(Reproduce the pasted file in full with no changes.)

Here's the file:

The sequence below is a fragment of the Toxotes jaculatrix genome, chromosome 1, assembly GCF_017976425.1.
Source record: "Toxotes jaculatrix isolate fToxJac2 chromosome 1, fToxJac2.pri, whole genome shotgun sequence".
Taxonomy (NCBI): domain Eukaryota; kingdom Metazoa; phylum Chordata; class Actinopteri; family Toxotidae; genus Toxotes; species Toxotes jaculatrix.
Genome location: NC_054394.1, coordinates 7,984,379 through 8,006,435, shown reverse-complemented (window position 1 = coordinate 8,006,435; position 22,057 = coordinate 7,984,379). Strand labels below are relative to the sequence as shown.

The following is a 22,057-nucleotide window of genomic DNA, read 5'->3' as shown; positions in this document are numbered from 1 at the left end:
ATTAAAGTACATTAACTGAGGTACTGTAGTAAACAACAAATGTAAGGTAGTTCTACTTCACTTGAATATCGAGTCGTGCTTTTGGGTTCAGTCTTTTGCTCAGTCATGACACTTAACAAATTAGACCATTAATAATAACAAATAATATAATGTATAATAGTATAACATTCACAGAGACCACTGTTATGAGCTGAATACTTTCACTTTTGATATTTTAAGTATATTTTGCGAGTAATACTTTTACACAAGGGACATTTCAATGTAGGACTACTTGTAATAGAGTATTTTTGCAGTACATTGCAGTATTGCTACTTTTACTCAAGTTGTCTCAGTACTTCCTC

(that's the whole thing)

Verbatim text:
The sequence below is a fragment of the Toxotes jaculatrix genome, chromosome 1, assembly GCF_017976425.1.
Source record: "Toxotes jaculatrix isolate fToxJac2 chromosome 1, fToxJac2.pri, whole genome shotgun sequence".
Taxonomy (NCBI): domain Eukaryota; kingdom Metazoa; phylum Chordata; class Actinopteri; family Toxotidae; genus Toxotes; species Toxotes jaculatrix.
Genome location: NC_054394.1, coordinates 7,984,379 through 8,006,435, shown reverse-complemented (window position 1 = coordinate 8,006,435; position 22,057 = coordinate 7,984,379). Strand labels below are relative to the sequence as shown.

The following is a 22,057-nucleotide window of genomic DNA, read 5'->3' as shown; positions in this document are numbered from 1 at the left end:
ATTAAAGTACATTAACTGAGGTACTGTAGTAAACAACAAATGTAAGGTAGTTCTACTTCACTTGAATATCGAGTCGTGCTTTTGGGTTCAGTCTTTTGCTCAGTCATGACACTTAACAAATTAGACCATTAATAATAACAAATAATATAATGTATAATAGTATAACATTCACAGAGACCACTGTTATGAGCTGAATACTTTCACTTTTGATATTTTAAGTATATTTTGCGAGTAATACTTTTACACAAGGGACATTTCAATGTAGGACTACTTGTAATAGAGTATTTTTGCAGTACATTGCAGTATTGCTACTTTTACTCAAGTTGTCTCAGTACTTCCTC